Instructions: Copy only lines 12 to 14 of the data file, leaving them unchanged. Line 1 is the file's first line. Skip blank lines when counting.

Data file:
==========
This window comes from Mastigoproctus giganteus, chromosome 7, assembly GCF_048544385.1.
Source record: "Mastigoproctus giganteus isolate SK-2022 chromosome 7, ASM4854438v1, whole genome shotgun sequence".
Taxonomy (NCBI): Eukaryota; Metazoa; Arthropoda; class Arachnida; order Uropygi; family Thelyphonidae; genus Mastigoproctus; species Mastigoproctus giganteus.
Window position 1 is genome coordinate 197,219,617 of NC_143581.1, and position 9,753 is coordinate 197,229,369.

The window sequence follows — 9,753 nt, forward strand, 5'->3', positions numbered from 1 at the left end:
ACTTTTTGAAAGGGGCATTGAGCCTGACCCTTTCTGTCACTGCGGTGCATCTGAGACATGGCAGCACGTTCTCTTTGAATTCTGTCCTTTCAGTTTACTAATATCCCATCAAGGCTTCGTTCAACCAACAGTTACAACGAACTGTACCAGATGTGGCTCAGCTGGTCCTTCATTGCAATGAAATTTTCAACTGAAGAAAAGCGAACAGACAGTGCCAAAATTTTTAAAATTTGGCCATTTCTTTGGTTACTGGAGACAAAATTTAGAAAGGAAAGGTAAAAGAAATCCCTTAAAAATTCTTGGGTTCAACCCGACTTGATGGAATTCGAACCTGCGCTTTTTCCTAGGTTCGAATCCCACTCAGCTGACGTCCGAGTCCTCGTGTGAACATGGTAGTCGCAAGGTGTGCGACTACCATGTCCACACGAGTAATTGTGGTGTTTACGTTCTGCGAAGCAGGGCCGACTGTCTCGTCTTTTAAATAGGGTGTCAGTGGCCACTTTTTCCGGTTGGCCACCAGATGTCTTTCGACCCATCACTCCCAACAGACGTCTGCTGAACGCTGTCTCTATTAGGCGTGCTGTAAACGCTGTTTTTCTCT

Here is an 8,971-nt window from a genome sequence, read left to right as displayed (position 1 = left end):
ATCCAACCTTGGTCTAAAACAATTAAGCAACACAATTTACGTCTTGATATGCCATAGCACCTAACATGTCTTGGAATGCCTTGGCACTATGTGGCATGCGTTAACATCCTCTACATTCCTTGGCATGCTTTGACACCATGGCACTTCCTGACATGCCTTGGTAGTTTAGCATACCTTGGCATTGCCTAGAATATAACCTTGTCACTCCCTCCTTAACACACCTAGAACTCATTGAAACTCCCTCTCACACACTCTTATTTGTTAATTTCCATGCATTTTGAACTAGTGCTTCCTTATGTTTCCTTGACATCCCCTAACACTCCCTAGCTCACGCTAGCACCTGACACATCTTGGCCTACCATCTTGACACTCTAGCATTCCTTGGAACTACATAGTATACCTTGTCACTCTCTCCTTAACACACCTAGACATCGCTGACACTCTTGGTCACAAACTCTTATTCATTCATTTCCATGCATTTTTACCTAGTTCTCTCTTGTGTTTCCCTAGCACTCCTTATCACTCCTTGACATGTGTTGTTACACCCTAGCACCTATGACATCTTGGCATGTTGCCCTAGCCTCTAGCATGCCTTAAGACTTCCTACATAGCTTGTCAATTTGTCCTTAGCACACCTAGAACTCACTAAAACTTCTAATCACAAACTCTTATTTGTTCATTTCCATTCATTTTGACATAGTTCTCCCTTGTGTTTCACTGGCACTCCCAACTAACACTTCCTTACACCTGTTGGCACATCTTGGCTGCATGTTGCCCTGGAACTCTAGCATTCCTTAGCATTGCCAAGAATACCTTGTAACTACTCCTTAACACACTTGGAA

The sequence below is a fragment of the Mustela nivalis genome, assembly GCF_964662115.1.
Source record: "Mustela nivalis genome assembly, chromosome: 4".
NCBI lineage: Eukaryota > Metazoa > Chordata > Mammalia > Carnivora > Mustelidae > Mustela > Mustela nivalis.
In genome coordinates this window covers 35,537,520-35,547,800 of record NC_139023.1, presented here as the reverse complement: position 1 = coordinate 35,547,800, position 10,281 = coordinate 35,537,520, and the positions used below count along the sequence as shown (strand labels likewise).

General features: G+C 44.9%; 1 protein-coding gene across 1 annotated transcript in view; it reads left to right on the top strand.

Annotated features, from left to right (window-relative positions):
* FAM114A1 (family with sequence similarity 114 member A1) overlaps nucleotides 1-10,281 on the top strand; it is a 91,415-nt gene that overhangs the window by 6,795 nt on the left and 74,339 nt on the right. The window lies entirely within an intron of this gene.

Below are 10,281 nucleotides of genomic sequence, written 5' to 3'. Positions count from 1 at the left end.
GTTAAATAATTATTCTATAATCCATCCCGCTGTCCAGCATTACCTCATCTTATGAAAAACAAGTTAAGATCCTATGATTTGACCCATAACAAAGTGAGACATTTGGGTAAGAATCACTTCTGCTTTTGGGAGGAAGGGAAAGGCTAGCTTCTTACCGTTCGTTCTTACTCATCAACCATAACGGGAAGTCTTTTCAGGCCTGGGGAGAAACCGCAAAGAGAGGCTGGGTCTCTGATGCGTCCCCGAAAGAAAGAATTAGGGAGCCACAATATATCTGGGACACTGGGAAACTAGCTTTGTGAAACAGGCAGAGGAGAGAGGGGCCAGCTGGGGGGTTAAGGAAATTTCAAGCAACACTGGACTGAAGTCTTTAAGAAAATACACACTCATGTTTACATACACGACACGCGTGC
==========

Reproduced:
In genome coordinates this window covers 35,537,520-35,547,800 of record NC_139023.1, presented here as the reverse complement: position 1 = coordinate 35,547,800, position 10,281 = coordinate 35,537,520, and the positions used below count along the sequence as shown (strand labels likewise).

General features: G+C 44.9%; 1 protein-coding gene across 1 annotated transcript in view; it reads left to right on the top strand.

Annotated features, from left to right (window-relative positions):